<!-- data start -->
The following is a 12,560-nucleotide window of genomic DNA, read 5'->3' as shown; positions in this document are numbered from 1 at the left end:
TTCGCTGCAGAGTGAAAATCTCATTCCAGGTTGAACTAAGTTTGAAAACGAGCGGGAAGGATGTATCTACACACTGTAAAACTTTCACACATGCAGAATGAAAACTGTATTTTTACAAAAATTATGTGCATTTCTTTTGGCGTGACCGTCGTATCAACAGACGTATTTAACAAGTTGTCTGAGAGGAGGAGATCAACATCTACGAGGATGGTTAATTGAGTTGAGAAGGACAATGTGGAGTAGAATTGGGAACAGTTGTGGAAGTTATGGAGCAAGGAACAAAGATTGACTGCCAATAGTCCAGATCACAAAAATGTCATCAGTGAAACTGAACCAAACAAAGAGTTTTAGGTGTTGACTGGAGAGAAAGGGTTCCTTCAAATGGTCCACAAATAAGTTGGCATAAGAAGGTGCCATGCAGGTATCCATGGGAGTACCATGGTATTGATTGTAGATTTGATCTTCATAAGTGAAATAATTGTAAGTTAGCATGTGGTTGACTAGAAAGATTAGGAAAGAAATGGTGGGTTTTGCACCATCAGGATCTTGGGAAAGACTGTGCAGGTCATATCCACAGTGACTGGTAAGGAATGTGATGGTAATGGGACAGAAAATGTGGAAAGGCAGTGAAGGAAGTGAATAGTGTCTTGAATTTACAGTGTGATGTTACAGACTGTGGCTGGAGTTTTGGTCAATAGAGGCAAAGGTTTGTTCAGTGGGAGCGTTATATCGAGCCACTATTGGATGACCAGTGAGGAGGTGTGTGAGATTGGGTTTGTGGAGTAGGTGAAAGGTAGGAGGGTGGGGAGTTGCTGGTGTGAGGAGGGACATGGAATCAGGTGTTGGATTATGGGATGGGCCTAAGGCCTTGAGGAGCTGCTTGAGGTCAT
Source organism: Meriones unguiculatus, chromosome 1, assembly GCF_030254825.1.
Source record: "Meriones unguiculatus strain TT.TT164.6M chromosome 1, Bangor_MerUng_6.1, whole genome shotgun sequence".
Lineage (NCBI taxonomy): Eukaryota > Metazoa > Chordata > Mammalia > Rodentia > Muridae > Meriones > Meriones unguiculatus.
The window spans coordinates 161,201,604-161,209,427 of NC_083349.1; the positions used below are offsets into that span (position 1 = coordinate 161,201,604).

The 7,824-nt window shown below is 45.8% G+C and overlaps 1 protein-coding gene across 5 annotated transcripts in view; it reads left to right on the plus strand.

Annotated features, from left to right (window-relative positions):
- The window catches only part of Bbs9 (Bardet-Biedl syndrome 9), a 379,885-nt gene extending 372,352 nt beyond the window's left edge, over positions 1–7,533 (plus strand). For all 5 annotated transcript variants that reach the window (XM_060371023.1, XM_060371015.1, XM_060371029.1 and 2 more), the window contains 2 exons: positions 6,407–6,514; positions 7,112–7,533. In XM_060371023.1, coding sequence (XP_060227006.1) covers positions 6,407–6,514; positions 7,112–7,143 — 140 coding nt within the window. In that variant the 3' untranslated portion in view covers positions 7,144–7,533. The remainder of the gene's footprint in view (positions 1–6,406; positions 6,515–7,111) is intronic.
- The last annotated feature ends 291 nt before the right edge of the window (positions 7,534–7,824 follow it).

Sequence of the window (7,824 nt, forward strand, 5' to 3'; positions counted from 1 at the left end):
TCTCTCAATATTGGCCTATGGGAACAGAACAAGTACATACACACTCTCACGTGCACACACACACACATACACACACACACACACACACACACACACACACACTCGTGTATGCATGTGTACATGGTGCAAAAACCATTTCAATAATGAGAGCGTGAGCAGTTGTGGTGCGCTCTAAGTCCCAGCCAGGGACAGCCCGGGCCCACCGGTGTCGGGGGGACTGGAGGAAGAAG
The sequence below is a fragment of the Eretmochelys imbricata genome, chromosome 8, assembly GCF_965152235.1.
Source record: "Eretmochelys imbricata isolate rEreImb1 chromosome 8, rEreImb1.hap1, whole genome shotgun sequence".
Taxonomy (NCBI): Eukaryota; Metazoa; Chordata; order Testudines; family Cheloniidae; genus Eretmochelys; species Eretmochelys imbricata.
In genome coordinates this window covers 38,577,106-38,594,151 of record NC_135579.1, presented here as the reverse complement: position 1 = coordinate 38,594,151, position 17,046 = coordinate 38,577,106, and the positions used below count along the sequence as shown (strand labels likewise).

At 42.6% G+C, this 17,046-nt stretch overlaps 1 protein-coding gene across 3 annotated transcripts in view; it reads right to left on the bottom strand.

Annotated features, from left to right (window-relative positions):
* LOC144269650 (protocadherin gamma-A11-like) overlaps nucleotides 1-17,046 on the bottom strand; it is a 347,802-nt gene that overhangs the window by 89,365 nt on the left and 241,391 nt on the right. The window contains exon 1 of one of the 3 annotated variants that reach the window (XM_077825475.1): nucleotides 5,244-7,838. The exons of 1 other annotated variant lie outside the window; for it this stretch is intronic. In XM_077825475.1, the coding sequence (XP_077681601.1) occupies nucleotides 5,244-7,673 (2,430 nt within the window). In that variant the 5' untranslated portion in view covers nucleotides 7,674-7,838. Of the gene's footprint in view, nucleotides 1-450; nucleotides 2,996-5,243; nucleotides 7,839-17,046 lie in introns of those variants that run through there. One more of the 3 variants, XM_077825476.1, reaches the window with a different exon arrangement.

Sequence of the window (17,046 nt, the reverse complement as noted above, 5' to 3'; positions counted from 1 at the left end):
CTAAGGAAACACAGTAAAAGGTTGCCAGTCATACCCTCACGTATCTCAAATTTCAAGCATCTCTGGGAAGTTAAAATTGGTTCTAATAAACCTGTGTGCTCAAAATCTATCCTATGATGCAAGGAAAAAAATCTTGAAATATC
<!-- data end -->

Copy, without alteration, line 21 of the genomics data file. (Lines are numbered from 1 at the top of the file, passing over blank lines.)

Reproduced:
CTAAGGAAACACAGTAAAAGGTTGCCAGTCATACCCTCACGTATCTCAAATTTCAAGCATCTCTGGGAAGTTAAAATTGGTTCTAATAAACCTGTGTGCTCAAAATCTATCCTATGATGCAAGGAAAAAAATCTTGAAATATC